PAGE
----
Behavioural Goals vs Outcome goals

By CSSM Podiatrist Alicia Schifferle

Generally, when we want something, we are taught to first think of what it is you want, plan how to get there and execute it. Simple right? Little did we know that this way of thinking has actually been setting us up for failure. If we don’t reach that goal we are constantly working towards and never achieving, we will forever be in pursuit of something that’s always just out of reach.

What we should do instead is focus on implementing everyday behaviours that will then form small steps in our journey towards our end goal. This is why it’s important for us to know the difference between outcome and behaviour goals when planning. This can be the difference between losing all motivation or sticking with it the entire way and beyond!

An outcome goal is the end result one wants to accomplish.This means:

  • You are unable to directly control the accomplishment of the goal
  • it is the result of a series of other things you need to do
  • there is only success in achieving this goal or failure in not reaching it
  • there is clearly defined success or failure which can create high pressure and stress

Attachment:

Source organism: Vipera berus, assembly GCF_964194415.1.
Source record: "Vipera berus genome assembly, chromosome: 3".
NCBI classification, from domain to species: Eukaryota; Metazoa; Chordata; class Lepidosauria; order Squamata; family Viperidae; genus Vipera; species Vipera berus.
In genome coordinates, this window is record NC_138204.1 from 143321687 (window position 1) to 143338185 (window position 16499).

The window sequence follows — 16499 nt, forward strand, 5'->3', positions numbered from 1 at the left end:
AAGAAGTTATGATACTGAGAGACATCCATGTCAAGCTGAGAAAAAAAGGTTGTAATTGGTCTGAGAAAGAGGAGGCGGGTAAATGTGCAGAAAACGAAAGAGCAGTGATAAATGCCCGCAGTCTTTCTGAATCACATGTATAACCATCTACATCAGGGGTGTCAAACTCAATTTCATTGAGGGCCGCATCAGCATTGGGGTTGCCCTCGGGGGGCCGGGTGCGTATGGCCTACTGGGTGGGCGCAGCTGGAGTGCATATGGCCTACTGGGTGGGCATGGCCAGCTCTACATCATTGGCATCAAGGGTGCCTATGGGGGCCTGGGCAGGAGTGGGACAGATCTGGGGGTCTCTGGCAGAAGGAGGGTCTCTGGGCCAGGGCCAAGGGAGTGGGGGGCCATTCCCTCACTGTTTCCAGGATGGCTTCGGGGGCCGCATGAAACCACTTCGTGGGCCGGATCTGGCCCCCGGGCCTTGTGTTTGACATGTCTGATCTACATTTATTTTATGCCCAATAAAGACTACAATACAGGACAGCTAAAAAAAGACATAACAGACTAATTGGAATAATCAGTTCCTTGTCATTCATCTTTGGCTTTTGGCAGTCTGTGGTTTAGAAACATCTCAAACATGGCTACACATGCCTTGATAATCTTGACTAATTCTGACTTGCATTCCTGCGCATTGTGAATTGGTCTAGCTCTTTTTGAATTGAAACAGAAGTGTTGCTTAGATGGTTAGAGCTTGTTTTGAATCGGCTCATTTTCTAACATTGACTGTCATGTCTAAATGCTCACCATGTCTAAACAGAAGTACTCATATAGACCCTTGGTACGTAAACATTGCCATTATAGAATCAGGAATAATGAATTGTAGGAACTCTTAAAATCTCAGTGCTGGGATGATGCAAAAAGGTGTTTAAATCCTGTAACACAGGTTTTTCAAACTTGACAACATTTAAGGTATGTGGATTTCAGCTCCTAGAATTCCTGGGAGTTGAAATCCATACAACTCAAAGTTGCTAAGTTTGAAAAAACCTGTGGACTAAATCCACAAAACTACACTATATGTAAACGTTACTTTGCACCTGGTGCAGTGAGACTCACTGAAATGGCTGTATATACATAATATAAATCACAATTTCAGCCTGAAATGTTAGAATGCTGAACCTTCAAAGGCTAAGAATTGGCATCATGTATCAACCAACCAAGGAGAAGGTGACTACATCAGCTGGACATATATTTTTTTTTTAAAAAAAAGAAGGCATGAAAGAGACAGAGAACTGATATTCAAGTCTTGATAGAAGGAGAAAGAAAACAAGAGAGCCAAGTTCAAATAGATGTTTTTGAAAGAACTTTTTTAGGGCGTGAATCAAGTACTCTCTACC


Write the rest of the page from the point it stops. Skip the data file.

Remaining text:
Behaviour goals are the steps that you must take to accomplish your outcome. This means:

  • You can directly control the goal as it is an action you can choose to do every day
  • goals are incremental and measurable
  • goals are more achievable and create a better sense of fulfilment and success
  • you are creating good habits so when motivation dips you’ve got something to fall back on
  • you are providing the framework to get to your desired outcome

So how does this relate to our time in isolation? How many of us have set a goal for ourselves such as staying fit or losing weight or to run a half marathon during lockdown?

Putting in place goals that focus on moving every day will take the pressure off and are a lot more flexible and achievable. If you have goal to move for 60 minutes a day and know that in the week you want to get in 2-3 pilates or strength sessions, 1  yoga class, 2 runs and 1-2 walks; then you can chop and change what you want to do depending on how you feel. Maybe you’ve had a bad sleep and a restoration yoga session would be more beneficial for you or maybe you’re full of beans and a fast-paced tempo run would get your endorphins bouncing.

Try adding some behavioural goals into your day to set you up to build healthy positive habits which will ultimately lead you to success whatever your goal is.

If you want some help talking through and setting up personalised behavioural goals through the next six weeks, give the team a call and we can set up a telehealth appointment.



Epton, T., Currie, S., & Armitage, C. J. (2017). Unique effects of setting goals on behavior change: Systematic review and meta-analysis. Journal of Consulting and Clinical Psychology, 85(12), 1182–1198.